ACT for Parents of Children With Neurodevelopmental Comorbidities (ACTparenting)

  • End date
    Nov 15, 2023
  • participants needed
  • sponsor
    Chinese University of Hong Kong
Updated on 7 October 2022


This randomized controlled trial aims to examine the effectiveness of the Acceptance and Commitment Therapy-based Asthma Management Training Program on the health outcomes of asthmatic children with attention deficit hyperactivity disorder (ADHD) and their caregivers over a 12-month post-intervention.


Background: Attention deficit hyperactivity disorder and asthma are two of the most common pediatric chronic conditions. A meta-analysis of 49 datasets worldwide and a population-based cohort analysis of 1.5 million individuals showed an adjusted OR of 1.6 for ADHD during school years if the child has asthma at early childhood. Multiple mechanisms underlying this temporal association have been suggested, including the impacts of inflammatory mechanism or immune dysregulation on brain development, as well as the chronic sleep disruption after allergic symptoms. Compared with children with only asthma, asthmatic children with neurodevelopmental diseases have a higher risk of emergency care visits due to an asthma attack (adjusted prevalence = 1.5). Although the exact mechanism is still unclear, it has been shown that parents' psychological difficulties play an influential role in the cascade of family, biological and psychological influences on children's asthma. Compared with non-ADHD families, parents of children with ADHD have higher parenting stress, and the risk of depression/anxiety is almost tripled. Due to parental distress, these parents may weaken their motivation and coping ability to manage childhood asthma, leading to poor asthma outcomes.

Although studies have shown that asthma education and parental programs are effective ways to improve asthma management skills and parenting skills, none of these interventions addresses the psychological needs of parents when dealing with children with ADHD. This study is a randomized controlled trial designed to examine the effectiveness of the family-based asthma management program in Hong Kong that uses Acceptance and Commitment Therapy (ACT) in fostering parents' psychological flexibility, bettering their psychological difficulties acceptance, and striving toward values-based goals to healthy functioning. It is expected that the ACT-based asthma management training program can help parents to be aware of their emotional state when interacting with asthmatic children with ADHD enabling them to effectively implement the children's asthma management and parenting skills they have learned, leading to the ultimate improvement of children's health outcomes. If it is found that the plan can effectively improve their lives by addressing the unmet psychological needs of parents of asthmatic children with ADHD, it can be incorporated into existing services in hospitals and community settings in Hong Kong and other Chinese communities.

Aim and hypothesis to be tested: When compared with the treatment-as-usual group, participants in the ACT-based Asthma Management Training Program will:

  1. reduce asthmatic children' unscheduled visits due to his/her asthma exacerbations,
  2. reduce asthmatic children' asthma symptoms,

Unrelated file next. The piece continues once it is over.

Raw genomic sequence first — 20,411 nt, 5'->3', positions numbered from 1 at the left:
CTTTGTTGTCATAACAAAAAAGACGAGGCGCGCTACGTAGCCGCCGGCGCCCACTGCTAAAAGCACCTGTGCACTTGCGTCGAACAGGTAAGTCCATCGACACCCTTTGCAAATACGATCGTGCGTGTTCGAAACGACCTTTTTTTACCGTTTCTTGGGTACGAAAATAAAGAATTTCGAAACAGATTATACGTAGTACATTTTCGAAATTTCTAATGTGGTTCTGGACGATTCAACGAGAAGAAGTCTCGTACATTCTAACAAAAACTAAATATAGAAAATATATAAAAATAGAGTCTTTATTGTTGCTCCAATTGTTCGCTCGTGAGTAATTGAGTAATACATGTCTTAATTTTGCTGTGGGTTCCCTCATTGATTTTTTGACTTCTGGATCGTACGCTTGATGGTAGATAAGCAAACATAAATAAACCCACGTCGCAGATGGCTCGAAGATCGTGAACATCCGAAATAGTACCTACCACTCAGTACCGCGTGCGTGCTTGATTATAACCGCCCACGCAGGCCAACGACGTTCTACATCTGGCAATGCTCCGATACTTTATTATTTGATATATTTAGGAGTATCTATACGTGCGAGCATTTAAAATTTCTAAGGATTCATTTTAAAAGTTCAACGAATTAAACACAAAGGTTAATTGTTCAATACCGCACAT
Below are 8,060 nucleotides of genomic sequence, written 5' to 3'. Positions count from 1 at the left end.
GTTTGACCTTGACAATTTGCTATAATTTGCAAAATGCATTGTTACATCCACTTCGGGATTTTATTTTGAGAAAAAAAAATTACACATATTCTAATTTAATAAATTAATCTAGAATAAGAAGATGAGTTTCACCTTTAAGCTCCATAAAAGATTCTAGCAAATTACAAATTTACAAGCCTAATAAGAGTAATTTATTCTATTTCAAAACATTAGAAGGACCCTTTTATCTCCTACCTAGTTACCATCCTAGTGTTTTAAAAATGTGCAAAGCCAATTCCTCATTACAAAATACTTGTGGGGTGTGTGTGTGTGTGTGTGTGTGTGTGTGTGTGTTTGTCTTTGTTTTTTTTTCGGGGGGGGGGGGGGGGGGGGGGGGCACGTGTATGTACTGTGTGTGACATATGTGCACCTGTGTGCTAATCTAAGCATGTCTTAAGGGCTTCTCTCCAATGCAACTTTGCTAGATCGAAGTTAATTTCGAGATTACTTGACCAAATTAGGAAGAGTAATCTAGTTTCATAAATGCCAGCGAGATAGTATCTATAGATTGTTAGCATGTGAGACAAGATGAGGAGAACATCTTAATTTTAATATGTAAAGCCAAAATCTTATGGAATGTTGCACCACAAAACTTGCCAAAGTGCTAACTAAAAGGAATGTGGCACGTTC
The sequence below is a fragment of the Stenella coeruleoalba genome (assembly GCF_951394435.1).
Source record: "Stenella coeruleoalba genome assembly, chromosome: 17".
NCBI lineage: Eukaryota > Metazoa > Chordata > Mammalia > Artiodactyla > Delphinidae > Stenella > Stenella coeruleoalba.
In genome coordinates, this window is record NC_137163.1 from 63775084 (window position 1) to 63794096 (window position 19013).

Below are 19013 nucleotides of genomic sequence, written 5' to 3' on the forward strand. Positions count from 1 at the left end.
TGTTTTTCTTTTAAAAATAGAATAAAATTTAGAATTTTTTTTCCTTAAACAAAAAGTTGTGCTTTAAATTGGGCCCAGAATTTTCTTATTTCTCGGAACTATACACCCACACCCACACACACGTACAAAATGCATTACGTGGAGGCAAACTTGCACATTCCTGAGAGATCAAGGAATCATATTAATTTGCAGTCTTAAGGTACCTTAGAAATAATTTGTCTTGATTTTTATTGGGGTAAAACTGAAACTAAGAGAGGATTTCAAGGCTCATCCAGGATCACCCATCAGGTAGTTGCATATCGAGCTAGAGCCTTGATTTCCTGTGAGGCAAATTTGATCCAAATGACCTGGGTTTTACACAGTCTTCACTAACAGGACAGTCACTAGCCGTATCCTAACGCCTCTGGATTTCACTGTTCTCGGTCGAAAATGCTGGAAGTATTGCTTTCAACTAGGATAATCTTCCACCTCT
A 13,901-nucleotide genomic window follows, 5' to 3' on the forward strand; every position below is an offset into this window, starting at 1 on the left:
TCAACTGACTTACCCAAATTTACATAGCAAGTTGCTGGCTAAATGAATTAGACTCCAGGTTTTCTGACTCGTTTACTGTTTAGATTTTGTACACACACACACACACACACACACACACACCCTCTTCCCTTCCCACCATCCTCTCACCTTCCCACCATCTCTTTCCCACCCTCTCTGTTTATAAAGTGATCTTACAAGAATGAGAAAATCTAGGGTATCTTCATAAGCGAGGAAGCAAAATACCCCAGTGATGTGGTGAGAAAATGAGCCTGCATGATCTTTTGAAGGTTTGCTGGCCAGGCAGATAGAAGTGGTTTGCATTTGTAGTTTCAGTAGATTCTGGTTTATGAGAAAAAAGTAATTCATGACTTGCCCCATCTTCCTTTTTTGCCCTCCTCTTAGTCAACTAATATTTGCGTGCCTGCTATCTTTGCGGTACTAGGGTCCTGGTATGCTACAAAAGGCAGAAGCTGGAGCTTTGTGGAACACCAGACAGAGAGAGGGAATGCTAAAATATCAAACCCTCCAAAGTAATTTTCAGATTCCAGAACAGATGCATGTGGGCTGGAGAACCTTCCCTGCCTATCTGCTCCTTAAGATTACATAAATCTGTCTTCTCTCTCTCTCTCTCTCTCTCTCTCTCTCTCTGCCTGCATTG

3. reduce asthmatic children' ADHD symptoms,
  4. reduce asthmatic children' asthma-related behavioral problems,
  5. improve asthmatic children' caregivers' psychological flexibility and adjustment,
  6. enhance parenting competence, parental asthma management self-efficacy, and parental and family functioning

Design: An randomized controlled trial with a two-arm and repeated-measures design

Participants: 118 Cantonese-speaking asthmatic children aged 3 - 12 years old with ADHD condition and their primary caregiver.

Instruments: Validated questionnaires

Interventions: The ACT-based Asthma Management Training Program consists of a two-weekly group Positive Parenting Program (Triple-P) workshop and a four-weekly group Acceptance and Commitment Therapy (ACT) program.

Primary outcome measure: Children's unplanned health care service visits due to asthma exacerbations over 12 months

Expected results: After participating in the ACT-based asthma management program, parents will become more psychologically flexible in caring for children with asthma comorbid with ADHD. Parents also acquire better parenting competence and children's asthma management skills, improving parental and family functioning and child health outcomes.:

Condition Asthma in Children, Attention Deficit Hyperactivity Disorder
Treatment Acceptance and Commitment Therapy-based Asthma Management Training Program, Treatment-as-usual Group
Clinical Study IdentifierNCT04991649
SponsorChinese University of Hong Kong
Last Modified on7 October 2022


Yes No Not Sure

Inclusion Criteria

Children between the age 3 and 12
Age of the child's primary caregiver between the age 18 and 65
Diagnosed as asthma by a physician (ICD-10 codes J45, J46) as documented in his/her medical records as well as reported score more or equal 19 in the Childhood Asthma Control Test (C-CAT, or Asthma Control Test for child aged 12) indicating not well-controlled
Co-occur with a diagnosis with the attention deficit and hyperactivity disorder (ADHD) as documented in the patient history profile of the medical record by a child psychiatrist/medical doctor according to the criteria set forth by the Diagnostic and Statistical Manual of Mental Disorders (5th ed.; American Psychiatric Association [APA], 2013) or ICD-10

Exclusion Criteria

Participant and/or his/her primary caregiver currently participate in another asthma-related intervention study
Participant is under the care due to significant medical morbidities, including congenital problems, oxygen-dependent conditions, or the presence of a tracheotomy
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